Do Faster Patch Releases Help Security?

Software vulnerabilities are being discovered in greater and greater numbers, providing more windows through which bad actors can attack users to cause damage. Fortunately, developers are responding by issuing patches at an increasingly rapid rate, letting those same users plug the holes that allow for everyone from data exfiltration to malicious code injections to be carried out.

The problem is that like a person trying to use a bucket to bail water out of a sinking ship, the rate and scale of the problem can make even the fastest-acting individuals look inadequate.

According to Google’s Project Zero, a team of security analysts employed by the search giant with the goal of seeking out zero day vulnerabilities, developers are releasing patches faster than ever. Last year, vendors took an average of 52 days to issue patches that fixed security vulnerabilities. While many developers worked faster than that, this was nonetheless a notable improvement on the average of approximately 80 days seen three years ago. 

This 52 day average is within the 90-day disclosure deadline Google stipulates, referring to the length of time it will wait before disclosing the existence of the bug so as to allow it to be fixed. In 2021, just one single vulnerability exceeded Google’s 90-day deadline – although 14 percent required Google’s 14-day grace period. Nonetheless, it highlights that developers are working hard to plug vulnerabilities as soon as they rear their ugly heads – with many devs managing to release fixes considerably sooner than the 52 industry average.

Unfortunately, that doesn’t wholly solve the problem – which is one reason why organizations looking to improve their cyber security defenses should make use of tools like a Web Application Firewall (WAF) to protect against the damaging effects of vulnerabilities.

Closing the exploitation window

The reason for rushing to issue patches is, of course, because doing so closes the window of exploitability. Once a vulnerability has been discovered, it’s open season for attackers who can find ways to exploit it to their advantage. Like knowing that a certain house on a street has a non-functioning front door, thereby opening it up to would-be burglars, a vulnerable piece of software has no defense if malicious actors (in this case hackers) decide to target it. 

At their most damaging, these attacks may involve finding ways to exploit the targeted software’s vulnerabilities so as to allow the attacker to escalate their access privileges to levels akin to an administrator. This then allows them to perform any action that an administrator would be able to (albeit for evil, rather than for good), which may include (but not be limited to) installing and running malware, accessing and stealing sensitive data, and more.

The sooner that these vulnerabilities are plugged, the sooner users are protected against the vulnerabilities in question. Or, at least, that’s the theory. 

The two step process

In reality, plugging vulnerabilities is a two step process. First of all the developer must discover (or be informed of) the vulnerability and fix it, then make that patch available to users in the form of an over-the-air update or other distribution method.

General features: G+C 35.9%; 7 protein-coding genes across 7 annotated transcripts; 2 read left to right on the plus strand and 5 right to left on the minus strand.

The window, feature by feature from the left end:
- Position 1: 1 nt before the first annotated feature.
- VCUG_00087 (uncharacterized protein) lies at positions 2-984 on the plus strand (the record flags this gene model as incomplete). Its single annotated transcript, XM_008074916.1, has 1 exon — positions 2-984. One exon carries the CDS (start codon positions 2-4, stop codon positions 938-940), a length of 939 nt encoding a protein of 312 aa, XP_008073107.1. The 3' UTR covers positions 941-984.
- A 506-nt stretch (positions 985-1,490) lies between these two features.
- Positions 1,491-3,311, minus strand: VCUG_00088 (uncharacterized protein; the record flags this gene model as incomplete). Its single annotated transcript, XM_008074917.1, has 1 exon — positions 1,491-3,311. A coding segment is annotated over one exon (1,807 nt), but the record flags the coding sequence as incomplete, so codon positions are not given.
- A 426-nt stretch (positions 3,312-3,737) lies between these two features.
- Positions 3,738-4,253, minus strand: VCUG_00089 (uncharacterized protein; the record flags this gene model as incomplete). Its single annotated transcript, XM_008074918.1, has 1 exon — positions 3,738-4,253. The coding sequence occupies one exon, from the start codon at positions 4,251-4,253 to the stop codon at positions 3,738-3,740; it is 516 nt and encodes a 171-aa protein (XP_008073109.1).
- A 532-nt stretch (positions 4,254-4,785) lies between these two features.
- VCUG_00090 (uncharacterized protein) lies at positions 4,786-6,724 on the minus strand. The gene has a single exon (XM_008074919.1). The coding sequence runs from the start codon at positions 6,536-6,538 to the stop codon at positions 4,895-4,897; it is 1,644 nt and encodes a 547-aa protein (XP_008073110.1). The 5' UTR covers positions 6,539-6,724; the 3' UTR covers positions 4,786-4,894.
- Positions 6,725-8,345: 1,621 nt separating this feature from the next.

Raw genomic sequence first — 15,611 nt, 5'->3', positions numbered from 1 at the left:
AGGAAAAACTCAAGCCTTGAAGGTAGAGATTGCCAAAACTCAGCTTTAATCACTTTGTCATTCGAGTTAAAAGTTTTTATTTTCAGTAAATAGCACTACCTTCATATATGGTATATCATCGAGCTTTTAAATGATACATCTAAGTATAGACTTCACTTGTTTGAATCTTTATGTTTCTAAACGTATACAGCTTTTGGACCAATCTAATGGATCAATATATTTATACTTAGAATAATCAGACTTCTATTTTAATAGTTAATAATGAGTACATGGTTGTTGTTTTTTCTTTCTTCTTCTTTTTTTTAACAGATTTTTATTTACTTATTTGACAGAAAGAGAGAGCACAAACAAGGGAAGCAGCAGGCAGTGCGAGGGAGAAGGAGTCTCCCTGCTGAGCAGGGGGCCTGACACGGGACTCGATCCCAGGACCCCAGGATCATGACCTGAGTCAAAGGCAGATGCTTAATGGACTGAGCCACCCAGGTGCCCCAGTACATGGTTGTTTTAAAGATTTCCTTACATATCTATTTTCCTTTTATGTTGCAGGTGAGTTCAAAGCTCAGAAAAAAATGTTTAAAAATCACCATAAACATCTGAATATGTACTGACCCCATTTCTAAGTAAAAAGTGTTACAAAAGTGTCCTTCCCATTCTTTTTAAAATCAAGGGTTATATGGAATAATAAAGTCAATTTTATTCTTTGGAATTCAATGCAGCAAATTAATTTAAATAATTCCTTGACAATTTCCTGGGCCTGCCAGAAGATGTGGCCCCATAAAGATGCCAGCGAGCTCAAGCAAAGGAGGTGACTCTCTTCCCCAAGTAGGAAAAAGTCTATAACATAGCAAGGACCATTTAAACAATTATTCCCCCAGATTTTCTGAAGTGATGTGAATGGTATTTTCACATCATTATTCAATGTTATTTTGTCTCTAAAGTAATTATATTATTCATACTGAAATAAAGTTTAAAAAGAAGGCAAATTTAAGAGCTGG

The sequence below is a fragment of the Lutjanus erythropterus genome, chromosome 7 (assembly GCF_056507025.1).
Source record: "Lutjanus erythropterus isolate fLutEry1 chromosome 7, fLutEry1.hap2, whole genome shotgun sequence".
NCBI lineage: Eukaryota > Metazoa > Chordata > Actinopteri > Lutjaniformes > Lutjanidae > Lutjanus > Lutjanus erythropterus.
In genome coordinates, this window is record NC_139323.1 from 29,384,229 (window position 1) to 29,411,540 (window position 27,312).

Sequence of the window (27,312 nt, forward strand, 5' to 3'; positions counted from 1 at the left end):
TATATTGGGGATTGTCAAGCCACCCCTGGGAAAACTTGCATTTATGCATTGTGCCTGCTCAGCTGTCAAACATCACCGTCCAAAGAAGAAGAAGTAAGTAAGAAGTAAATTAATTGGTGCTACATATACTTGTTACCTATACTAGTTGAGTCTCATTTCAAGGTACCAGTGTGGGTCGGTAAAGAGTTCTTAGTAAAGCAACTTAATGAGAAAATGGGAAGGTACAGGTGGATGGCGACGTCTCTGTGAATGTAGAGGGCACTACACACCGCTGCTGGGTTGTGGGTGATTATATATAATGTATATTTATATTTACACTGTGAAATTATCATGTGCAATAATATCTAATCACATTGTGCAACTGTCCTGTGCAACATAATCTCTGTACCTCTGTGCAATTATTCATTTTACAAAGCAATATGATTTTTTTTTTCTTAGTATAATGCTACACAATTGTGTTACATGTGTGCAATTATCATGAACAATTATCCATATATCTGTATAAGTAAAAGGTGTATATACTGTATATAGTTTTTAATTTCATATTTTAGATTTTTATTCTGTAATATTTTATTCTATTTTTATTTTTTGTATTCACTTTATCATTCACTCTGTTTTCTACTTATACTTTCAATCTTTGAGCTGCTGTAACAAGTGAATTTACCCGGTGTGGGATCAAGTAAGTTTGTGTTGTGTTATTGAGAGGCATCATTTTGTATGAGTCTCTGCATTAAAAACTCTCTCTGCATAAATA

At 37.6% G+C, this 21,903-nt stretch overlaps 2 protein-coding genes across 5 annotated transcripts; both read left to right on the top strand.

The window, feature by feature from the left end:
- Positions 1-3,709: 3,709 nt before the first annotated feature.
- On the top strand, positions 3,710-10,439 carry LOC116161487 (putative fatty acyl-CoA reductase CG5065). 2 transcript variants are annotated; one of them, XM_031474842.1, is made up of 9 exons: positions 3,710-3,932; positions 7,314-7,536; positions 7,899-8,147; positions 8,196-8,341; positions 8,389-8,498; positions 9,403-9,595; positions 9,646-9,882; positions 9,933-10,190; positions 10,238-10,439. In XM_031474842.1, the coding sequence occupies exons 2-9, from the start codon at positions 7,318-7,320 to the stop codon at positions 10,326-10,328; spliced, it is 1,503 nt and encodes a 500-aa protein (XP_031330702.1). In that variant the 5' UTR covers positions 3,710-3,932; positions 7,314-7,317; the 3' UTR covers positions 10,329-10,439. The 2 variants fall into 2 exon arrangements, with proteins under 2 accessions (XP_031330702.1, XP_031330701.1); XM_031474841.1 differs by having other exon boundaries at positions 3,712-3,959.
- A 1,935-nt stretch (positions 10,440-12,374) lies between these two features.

Secondly, the user must then download the patch and install it. While this second step sounds simple, it can actually be a sticking point for many organizations. If not enough people install a patch addressing a software vulnerability, cyber attackers will likely continue to target it, knowing that it can still be used to inflict damage.

For lots of organizations, the problem comes down to patch overload. With so many security vulnerabilities and resulting patches, they are likely faced with a never ending stream of updates to install. In some cases, this can involve taking vital systems temporarily offline during the installation phase. For oftentimes understaffed IT departments, patch management may seem like a 24/7 job simply to keep on top of the necessary updates.

To cope with this challenge, they can utilize resources like those published by the Department of Homeland Security’s U.S. Computer Emergency Readiness Team to not just stay on top of the current major vulnerabilities, but also to triage these according to seriousness and potential risk severity.

The power of virtual patching

One of the best investments many organizations make is adopting additional layers of protection – in the form of tools like virtual patching. Although its name makes this sounds like conventional software patching, in fact virtual patching refers to a series of rules that can help protect software by blocking attempts to exploit vulnerabilities, even in cases in which an official patch has not yet been issued. Cyber security tools of this kind involve the likes of Web Application Firewalls (WAF), Runtime Application Self-Protection (RASP), and others. While not a substitute for proper patches, virtual patching is therefore able to close security holes until patches can be applied.

Despite the best efforts of developers, software vulnerabilities are going to remain a challenge for the foreseeable future. But by playing it smart – and availing themselves of the right tools – organizations can fight back against the threat. It’s a battle well worth fighting – for the sake of your users, at the very least.

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